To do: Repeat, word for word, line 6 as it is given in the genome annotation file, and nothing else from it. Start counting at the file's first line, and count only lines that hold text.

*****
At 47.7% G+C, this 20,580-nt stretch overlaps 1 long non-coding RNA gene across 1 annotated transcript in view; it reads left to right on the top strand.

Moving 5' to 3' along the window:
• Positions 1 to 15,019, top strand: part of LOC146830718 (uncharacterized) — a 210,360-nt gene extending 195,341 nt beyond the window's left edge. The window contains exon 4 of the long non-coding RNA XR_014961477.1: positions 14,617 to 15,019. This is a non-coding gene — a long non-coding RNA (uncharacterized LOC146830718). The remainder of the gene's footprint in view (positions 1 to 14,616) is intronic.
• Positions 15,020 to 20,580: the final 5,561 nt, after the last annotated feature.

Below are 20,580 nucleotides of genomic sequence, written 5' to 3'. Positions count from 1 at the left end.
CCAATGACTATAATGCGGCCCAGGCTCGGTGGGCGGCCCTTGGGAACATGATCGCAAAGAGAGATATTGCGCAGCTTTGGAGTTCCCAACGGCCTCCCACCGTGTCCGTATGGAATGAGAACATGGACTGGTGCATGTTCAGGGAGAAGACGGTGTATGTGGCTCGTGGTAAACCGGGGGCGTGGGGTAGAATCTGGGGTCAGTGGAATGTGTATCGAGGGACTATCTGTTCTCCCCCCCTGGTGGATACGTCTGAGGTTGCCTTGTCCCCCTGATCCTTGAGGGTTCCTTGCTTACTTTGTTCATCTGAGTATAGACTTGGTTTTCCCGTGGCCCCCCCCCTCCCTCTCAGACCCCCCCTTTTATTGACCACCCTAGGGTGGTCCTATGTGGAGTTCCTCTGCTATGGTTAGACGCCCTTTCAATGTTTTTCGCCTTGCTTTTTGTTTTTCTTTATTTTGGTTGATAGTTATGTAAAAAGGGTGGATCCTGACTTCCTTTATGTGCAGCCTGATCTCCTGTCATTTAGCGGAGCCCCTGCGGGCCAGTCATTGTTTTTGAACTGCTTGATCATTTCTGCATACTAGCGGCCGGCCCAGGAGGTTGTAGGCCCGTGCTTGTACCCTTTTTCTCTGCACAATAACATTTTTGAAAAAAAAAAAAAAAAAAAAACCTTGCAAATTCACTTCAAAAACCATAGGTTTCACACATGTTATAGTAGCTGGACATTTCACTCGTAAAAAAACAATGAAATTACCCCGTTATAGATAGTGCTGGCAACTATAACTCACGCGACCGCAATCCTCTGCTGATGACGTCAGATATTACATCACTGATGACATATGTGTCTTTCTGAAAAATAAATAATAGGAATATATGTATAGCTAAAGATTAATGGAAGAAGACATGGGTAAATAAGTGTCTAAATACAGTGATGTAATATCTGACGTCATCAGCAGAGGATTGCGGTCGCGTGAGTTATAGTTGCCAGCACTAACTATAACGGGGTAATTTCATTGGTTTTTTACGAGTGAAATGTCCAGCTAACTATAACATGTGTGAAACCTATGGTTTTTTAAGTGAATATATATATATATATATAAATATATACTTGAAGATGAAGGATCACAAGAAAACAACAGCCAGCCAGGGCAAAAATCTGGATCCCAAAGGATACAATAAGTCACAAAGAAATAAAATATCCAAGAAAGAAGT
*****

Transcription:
CCAATGACTATAATGCGGCCCAGGCTCGGTGGGCGGCCCTTGGGAACATGATCGCAAAGAGAGATATTGCGCAGCTTTGGAGTTCCCAACGGCCTCCCACCGTGTCCGTATGGAATGAGAACATGGACTGGTGCATGTTCAGGGAGAAGACGGTGTATGTGGCTCGTGGTAAACCGGGGGCGTGGGGTAGAATCTGGGGTCAGTGGAATGTGTATCGAGGGACTATCTGTTCTCCCCCCCTGGTGGATACGTCTGAGGTTGCCTTGTCCCCCTGATCCTTGAGGGTTCCTTGCTTACTTTGTTCATCTGAGTATAGACTTGGTTTTCCCGTGGCCCCCCCCCTCCCTCTCAGACCCCCCCTTTTATTGACCACCCTAGGGTGGTCCTATGTGGAGTTCCTCTGCTATGGTTAGACGCCCTTTCAATGTTTTTCGCCTTGCTTTTTGTTTTTCTTTATTTTGGTTGATAGTTATGTAAAAAGGGTGGATCCTGACTTCCTTTATGTGCAGCCTGATCTCCTGTCATTTAGCGGAGCCCCTGCGGGCCAGTCATTGTTTTTGAACTGCTTGATCATTTCTGCATACTAGCGGCCGGCCCAGGAGGTTGTAGGCCCGTGCTTGTACCCTTTTTCTCTGCACAATAACATTTTTGAAAAAAAAAAAAAAAAAAAAACCTTGCAAATTCACTTCAAAAACCATAGGTTTCACACATGTTATAGTAGCTGGACATTTCACTCGTAAAAAAACAATGAAATTACCCCGTTATAGATAGTGCTGGCAACTATAACTCACGCGACCGCAATCCTCTGCTGATGACGTCAGATATTACATCACTGATGACATATGTGTCTTTCTGAAAAATAAATAATAGGAATATATGTATAGCTAAAGATTAATGGAAGAAGACATGGGTAAATAAGTGTCTAAATACAGTGATGTAATATCTGACGTCATCAGCAGAGGATTGCGGTCGCGTGAGTTATAGTTGCCAGCACTAACTATAACGGGGTAATTTCATTGGTTTTTTACGAGTGAAATGTCCAGCTAACTATAACATGTGTGAAACCTATGGTTTTTTAAGTGAATATATATATATATATATAAATATATACTTGAAGATGAAGGATCACAAGAAAACAACAGCCAGCCAGGGCAAAAATCTGGATCCCAAAGGATACAATAAGTCACAAAGAAATAAAATATCCAAGAAAGAAGT